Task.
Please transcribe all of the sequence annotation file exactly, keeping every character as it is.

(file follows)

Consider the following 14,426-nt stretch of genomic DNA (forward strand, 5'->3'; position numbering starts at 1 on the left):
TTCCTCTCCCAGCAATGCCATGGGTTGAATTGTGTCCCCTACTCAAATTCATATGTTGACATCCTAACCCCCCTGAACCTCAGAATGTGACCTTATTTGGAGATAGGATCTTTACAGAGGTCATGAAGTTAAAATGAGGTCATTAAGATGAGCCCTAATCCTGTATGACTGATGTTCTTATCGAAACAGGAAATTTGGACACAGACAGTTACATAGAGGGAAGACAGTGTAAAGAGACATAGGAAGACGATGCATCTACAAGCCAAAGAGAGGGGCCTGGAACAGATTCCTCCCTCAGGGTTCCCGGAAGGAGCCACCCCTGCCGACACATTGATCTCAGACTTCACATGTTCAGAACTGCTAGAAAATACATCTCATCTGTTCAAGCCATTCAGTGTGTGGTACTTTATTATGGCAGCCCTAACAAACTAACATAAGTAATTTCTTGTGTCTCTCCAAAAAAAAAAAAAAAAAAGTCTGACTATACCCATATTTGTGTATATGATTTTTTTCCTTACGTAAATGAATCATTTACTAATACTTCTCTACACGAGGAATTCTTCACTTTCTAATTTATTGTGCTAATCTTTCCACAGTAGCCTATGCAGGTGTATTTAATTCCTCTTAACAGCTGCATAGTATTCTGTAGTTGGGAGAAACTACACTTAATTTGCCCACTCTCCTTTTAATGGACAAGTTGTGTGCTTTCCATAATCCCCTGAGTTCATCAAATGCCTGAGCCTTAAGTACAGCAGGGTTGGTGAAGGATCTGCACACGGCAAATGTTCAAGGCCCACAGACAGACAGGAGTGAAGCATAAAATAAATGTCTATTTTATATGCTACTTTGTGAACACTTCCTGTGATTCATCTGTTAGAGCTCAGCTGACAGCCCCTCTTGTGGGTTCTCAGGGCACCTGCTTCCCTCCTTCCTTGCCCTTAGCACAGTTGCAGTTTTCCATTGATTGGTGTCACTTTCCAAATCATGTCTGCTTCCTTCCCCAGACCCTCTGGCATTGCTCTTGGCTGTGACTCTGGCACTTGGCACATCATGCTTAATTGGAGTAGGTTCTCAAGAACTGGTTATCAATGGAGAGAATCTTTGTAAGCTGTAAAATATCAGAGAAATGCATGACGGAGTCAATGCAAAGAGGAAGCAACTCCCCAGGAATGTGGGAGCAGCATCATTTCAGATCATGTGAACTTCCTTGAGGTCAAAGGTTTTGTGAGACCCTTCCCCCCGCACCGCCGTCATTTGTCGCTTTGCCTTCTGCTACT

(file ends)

Consider the following 14,426-nt stretch of genomic DNA (forward strand, 5'->3'; position numbering starts at 1 on the left):
TTCCTCTCCCAGCAATGCCATGGGTTGAATTGTGTCCCCTACTCAAATTCATATGTTGACATCCTAACCCCCCTGAACCTCAGAATGTGACCTTATTTGGAGATAGGATCTTTACAGAGGTCATGAAGTTAAAATGAGGTCATTAAGATGAGCCCTAATCCTGTATGACTGATGTTCTTATCGAAACAGGAAATTTGGACACAGACAGTTACATAGAGGGAAGACAGTGTAAAGAGACATAGGAAGACGATGCATCTACAAGCCAAAGAGAGGGGCCTGGAACAGATTCCTCCCTCAGGGTTCCCGGAAGGAGCCACCCCTGCCGACACATTGATCTCAGACTTCACATGTTCAGAACTGCTAGAAAATACATCTCATCTGTTCAAGCCATTCAGTGTGTGGTACTTTATTATGGCAGCCCTAACAAACTAACATAAGTAATTTCTTGTGTCTCTCCAAAAAAAAAAAAAAAAAAGTCTGACTATACCCATATTTGTGTATATGATTTTTTTCCTTACGTAAATGAATCATTTACTAATACTTCTCTACACGAGGAATTCTTCACTTTCTAATTTATTGTGCTAATCTTTCCACAGTAGCCTATGCAGGTGTATTTAATTCCTCTTAACAGCTGCATAGTATTCTGTAGTTGGGAGAAACTACACTTAATTTGCCCACTCTCCTTTTAATGGACAAGTTGTGTGCTTTCCATAATCCCCTGAGTTCATCAAATGCCTGAGCCTTAAGTACAGCAGGGTTGGTGAAGGATCTGCACACGGCAAATGTTCAAGGCCCACAGACAGACAGGAGTGAAGCATAAAATAAATGTCTATTTTATATGCTACTTTGTGAACACTTCCTGTGATTCATCTGTTAGAGCTCAGCTGACAGCCCCTCTTGTGGGTTCTCAGGGCACCTGCTTCCCTCCTTCCTTGCCCTTAGCACAGTTGCAGTTTTCCATTGATTGGTGTCACTTTCCAAATCATGTCTGCTTCCTTCCCCAGACCCTCTGGCATTGCTCTTGGCTGTGACTCTGGCACTTGGCACATCATGCTTAATTGGAGTAGGTTCTCAAGAACTGGTTATCAATGGAGAGAATCTTTGTAAGCTGTAAAATATCAGAGAAATGCATGACGGAGTCAATGCAAAGAGGAAGCAACTCCCCAGGAATGTGGGAGCAGCATCATTTCAGATCATGTGAACTTCCTTGAGGTCAAAGGTTTTGTGAGACCCTTCCCCCCGCACCGCCGTCATTTGTCGCTTTGCCTTCTGCTACT